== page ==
Implementation of the processes for full online submission of assessments has been completed, allowing principal supervisors to log into our online services and complete online forms that are automatically submitted to AHPRA. Feedback from supervisors has been positive, particularly as the changes are increasingly understood by supervisors.
The Board has also provided supervisor training in Melbourne, Brisbane and Sydney, with more sessions planned in Brisbane and potentially regional NSW. Supervisors in the relevant jurisdictions will be emailed when further sessions are confirmed. If you, or another member of your team, are providing supervision and wish to attend a free one day training session, please express your interest by emailing firstname.lastname@example.org.
For more information, visit the Supervisor training page on the Board’s website.
The Queensland Civil and Administrative Tribunal found Ms Devorah Lindberg acted in a way that constituted unsatisfactory professional conduct, by omitting information about her work history when applying for registration as a medical radiation practitioner.
In January 2012, Ms Lindberg applied for general registration with the former Medical Radiation Technologists Board of Queensland, which regulated medical radiation practitioners before the Medical Radiation Practice Board of Australia was established on 1 July 2012.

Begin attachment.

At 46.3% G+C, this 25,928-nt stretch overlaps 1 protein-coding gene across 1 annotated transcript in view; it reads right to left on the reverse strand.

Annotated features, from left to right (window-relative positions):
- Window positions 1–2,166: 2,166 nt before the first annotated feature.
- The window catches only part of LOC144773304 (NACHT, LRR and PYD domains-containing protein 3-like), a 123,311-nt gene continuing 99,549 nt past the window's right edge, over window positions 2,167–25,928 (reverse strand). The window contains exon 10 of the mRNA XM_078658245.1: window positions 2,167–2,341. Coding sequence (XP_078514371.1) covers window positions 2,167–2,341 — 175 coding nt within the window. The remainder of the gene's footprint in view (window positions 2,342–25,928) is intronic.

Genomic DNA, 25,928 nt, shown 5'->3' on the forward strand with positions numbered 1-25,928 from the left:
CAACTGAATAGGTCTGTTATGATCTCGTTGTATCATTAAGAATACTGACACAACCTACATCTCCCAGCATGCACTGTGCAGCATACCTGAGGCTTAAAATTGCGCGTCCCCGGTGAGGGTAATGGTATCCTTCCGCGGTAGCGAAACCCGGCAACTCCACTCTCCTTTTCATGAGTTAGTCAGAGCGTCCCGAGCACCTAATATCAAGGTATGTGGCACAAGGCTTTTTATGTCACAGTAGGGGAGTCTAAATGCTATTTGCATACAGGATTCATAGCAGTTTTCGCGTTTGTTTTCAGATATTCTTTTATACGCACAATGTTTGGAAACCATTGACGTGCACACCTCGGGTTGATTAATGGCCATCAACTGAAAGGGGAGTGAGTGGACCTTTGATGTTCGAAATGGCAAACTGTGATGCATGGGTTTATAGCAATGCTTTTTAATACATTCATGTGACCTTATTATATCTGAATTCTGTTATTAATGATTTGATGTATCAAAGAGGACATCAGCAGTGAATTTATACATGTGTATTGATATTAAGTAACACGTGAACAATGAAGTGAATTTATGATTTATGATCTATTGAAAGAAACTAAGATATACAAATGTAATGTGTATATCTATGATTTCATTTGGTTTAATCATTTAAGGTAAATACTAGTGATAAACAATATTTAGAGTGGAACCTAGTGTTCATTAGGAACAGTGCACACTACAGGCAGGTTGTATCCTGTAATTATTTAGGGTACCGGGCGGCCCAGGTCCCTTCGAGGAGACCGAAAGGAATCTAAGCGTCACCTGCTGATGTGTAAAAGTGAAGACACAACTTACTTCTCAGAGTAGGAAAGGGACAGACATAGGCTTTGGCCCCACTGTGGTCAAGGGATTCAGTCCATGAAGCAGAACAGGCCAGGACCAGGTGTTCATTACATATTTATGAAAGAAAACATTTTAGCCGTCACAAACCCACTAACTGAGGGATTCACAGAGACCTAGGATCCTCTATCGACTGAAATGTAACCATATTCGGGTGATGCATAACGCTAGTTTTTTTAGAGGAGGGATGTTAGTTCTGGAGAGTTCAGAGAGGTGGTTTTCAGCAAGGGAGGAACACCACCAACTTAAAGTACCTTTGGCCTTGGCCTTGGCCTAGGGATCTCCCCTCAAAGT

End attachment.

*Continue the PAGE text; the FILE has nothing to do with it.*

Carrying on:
Ms Lindberg stated in her application that between 2006 and 2010 she had been employed by the Dubai Hospital in Zabeel, Dubai UAE, describing the facility as a government hospital.
Shortly afterwards, a member of the former board discovered that the hospital Ms Lindberg had been employed at was the Dubai Equine Hospital, where she had worked as a radiographer, providing MRIs to animals, in particular horses, as well as individuals with horse-inflicted injuries.
At the time, the former Board’s recency of practice policy required general registration applicants to demonstrate at least one year full-time experience in clinical practice (on humans) in the last five years. Ms Lindberg didn’t meet this requirement as her experience had primarily been with horses, and the former board granted general registration with conditions requiring supervision.
The Medical Radiation Practice Board of Australia referred the matter to the tribunal in October 2014, alleging that Ms Lindberg had engaged in unsatisfactory professional conduct under the former Disciplinary Proceedings Act 1999 (Qld). The Board alleged that Ms Lindberg had omitted all references to equine treatment in her application for registration with the Board and that this was false, misleading and incorrect.